The Taishanese language is known to be a branch of Siyi (Sze Yup or Seiyap) which is part of the Yue subfamily branch of the Sino-Tibetan family, and related to Cantonese. This article that I was reading which was about the origin of the Seiyap language and culture presents the alternative theory that Taishanese is actually related to Gan. This would change everything people know about the Taishanese language. If it were in fact a relative of Gan, it would be more related to Hakka. Hakka is the closest relative to Gan amongst the Chinese "dialects". I would really appreciate some academic perspective on this theory, and whether it actually could hold water or is just an alternative with little to no proof.

Here is the link to the article that brings forth this theory: http://eastasiaorigin.blogspot.com/2018/01/ethnic-origin-of-seiyap.html

2 Answers 2


The Gan-Hakka hypothesis is most famously put forward by Sagart (2002), based on certain unique shared innovations in both Southern Gan varieties and Hakka:

  • 屋下 as the usual word for "house", compared to Cantonese 屋企.
  • Use of 倈/孻 (beginning with /l/) as the usual word for "son".
  • Similar words for "here" and "there" between 梅縣 (Meixian) Hakka and 永修 (Yongxiu) Gan.
  • A word for "you" that begins with /h~x/, has a nucleus /e~ɛ~æ/, and ends in a nasal, instead of using those that are related to 爾 ~ 你.

However, one notices that these are primarily lexical in nature, plus these are restricted to various features of Gan quite far from Nanchang 南昌, the most studied variety. As far as I know, none of these "unique" shared innovations are common to 四邑 Siyi/Sze-yap/Seiyap varieties.

There are nonetheless plenty of 四邑 Siyi features that mean it is definitely very divergent from the other Yue varieties, as described on that blog post; this is acknowledged among those who do hold to classifying Siyi as part of Yue.

I would also cite the following tone merger:

  • the merger of Middle Chinese 陰平 (yīnpíng) and 陰去 (yīnqù) tones, which in Taishanese results in a mid-level tone (33).

However, this is very different to the Hakka pattern, where 陰上 and 陽上 merge with each other, and 陰去 陽去 merge with each other (although there is a good deal of 濁上歸去, as is true in Mandarin and Cantonese). Hence this is actually specific to specific parts of Siyi, and according to the seminal work on Taishanese phonology, Cheng (1973), it may be part of a proper tonal chain shift.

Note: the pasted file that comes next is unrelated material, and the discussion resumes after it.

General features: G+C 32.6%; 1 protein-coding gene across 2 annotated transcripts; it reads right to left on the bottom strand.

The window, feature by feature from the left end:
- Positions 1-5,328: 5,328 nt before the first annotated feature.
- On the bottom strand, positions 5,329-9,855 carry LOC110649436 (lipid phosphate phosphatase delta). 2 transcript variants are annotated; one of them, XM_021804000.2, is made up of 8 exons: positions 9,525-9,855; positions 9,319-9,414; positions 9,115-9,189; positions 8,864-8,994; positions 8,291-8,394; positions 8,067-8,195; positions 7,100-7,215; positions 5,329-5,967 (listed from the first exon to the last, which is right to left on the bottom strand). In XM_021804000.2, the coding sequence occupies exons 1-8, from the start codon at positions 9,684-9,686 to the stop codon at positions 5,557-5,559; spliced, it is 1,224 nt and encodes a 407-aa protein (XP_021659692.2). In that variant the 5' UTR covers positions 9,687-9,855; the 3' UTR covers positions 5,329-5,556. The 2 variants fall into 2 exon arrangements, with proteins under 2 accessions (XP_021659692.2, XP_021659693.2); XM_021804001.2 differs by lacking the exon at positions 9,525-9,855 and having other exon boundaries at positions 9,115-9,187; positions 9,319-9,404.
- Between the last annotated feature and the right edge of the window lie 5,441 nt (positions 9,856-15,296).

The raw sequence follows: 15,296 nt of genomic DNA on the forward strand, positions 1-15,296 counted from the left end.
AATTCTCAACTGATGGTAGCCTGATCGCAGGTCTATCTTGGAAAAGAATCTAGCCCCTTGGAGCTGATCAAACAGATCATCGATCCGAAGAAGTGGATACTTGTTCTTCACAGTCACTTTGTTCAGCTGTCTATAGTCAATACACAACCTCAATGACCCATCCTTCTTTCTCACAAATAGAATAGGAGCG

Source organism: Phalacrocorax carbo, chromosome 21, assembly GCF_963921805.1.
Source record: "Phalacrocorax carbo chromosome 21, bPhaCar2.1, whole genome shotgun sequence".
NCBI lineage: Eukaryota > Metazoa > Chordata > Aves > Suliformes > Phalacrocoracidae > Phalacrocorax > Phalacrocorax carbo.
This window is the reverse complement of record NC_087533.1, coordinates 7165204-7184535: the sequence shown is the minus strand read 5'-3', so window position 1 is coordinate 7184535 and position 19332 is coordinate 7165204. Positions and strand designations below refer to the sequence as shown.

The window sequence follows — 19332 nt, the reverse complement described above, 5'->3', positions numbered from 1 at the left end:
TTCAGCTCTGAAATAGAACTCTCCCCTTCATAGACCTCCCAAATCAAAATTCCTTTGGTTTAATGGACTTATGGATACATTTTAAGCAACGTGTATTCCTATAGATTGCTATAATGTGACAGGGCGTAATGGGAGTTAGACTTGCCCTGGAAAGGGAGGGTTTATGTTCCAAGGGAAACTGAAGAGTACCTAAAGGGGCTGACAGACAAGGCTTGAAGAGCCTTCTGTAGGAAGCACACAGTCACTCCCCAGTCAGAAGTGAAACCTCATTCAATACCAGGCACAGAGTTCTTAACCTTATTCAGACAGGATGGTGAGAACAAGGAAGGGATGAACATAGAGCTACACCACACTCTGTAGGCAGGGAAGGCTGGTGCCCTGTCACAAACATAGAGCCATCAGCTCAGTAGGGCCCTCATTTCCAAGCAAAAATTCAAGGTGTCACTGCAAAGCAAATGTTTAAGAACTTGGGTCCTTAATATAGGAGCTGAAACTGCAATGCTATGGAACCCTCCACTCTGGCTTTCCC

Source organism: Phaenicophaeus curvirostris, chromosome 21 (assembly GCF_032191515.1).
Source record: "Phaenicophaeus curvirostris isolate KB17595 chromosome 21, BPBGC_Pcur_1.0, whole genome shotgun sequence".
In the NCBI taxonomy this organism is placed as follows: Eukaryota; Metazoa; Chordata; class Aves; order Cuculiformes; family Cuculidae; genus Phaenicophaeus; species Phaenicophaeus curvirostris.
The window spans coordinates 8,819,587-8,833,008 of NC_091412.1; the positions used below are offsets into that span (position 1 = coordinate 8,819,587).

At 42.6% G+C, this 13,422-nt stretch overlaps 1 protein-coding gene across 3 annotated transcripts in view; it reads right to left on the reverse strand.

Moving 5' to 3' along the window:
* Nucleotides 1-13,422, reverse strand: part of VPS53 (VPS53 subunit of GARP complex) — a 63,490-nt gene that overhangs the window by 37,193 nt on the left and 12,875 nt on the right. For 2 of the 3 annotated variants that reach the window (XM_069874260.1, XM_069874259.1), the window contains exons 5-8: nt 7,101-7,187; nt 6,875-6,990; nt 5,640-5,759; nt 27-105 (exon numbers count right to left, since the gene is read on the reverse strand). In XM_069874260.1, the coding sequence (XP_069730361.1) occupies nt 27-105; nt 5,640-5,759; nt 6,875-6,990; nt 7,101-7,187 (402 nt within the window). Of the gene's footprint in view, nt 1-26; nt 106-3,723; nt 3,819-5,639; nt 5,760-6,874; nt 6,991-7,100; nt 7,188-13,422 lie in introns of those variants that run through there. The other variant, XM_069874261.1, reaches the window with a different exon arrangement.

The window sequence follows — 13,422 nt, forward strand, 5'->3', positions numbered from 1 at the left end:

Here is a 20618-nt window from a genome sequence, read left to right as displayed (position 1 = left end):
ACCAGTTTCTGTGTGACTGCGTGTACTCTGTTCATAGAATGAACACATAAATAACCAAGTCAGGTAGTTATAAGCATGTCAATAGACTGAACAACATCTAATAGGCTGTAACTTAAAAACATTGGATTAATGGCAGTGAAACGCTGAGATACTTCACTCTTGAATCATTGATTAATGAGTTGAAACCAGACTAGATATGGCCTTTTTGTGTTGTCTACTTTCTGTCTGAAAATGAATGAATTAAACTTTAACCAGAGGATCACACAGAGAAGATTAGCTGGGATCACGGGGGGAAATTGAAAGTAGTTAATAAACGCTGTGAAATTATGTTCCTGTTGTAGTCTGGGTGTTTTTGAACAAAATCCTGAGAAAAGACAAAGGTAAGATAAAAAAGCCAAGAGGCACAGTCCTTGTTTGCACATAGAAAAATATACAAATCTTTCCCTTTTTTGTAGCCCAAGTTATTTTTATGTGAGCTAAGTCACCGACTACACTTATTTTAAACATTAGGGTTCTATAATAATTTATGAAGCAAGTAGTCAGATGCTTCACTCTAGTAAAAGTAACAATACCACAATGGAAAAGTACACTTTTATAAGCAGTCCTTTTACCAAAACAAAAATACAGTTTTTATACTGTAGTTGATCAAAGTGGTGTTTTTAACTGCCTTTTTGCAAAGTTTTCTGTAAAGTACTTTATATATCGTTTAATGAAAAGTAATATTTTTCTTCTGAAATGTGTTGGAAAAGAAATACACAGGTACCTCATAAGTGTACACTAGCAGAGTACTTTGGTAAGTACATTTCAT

The way 濁上歸去 interacts with the above tone merger also creates effects which are very reminiscent of certain key defining features of Hakka, as well as a Southern Gan variety spoken in Nanxiong 南雄, Guangdong, for example in the pronunciations of 耳 and 兩.

The absence of vowel length in Siyi is an interesting one, as Siyi like all other Yue varieties underwent the 陰入聲 split, conditioned by the 內外轉 nèi-wài zhuǎn distinction of Middle Chinese. It is true that it does also manifest as vowel length as well as tone split in Yuehai/Guangfu Cantonese, whereas in Siyi Taishanese it only resulted in a tone split. But this is characteristic of a Yue variety; indeed, for some it is the defining characteristic, according to Huang (2009).

Siyi also has a 陽入聲 split as well. The condition for this 陽入聲 split was "unclear" in the 1973 study.

The consonant shifts, which are iconic traits of Siyi varieties for Cantonese speakers, are actually common to lots of varieties of Yue, Gan and Min. Though the blog post does identify a common cause for the /s/ > /ɬ/ shift, I'd want to see slightly more specific distribution maps first. Even for those who see Siyi / Ng-yap as being classified independently from all of Yue, Hakka and Gan (Orlandi (2019); also cf. Pinghua), the consonant shift is not diagnostic.

Also, one cannot ignore the considerable internal diversity of Siyi, summarised by Tan (2017). Its internal diversity, with very low mutual intelligibility across the counties comprising the Siyi region, just means that there is a lot more data now, and a lot more work to be done! Like much in the field of Sinitic linguistics, a lot of the classification done in the mid-late 20th century is being re-analysed in the 21st.

  • Thanks so much for answering. It was very informative and helpful Commented Apr 30, 2021 at 4:35


At 03:00, the videographer reports the Hoisan village he's interviewing to know their family ancestry to originate from a place that's homophone with '南雄', as mentioned in the blogpost that lies between Guangdong and JiangXi province.

Now, of course, this may be some other '南雄', but the coincidence is tentalizing. It awaits someone interested enough to contact the videographer to open up a conversation about what he thinks it is, especially since he contexted a particular place location that '南雄' is of, from which the villagers self-reported to have emigrated.

This is significant because apparently a lot of these villages keep intact their family, as well as their clan's, written ancestry records 族譜, copies of which are quite old, going back 30 generations and more. And some may record specific locations to support the verbal history.

BTW, this videographer is particularly superb at what he does. He takes requests from 'oversea chinese' to go visit their ancestral village and load up his visit videos for general viewing, onto Youtube. Excellent insider-view of Hoisan villages.

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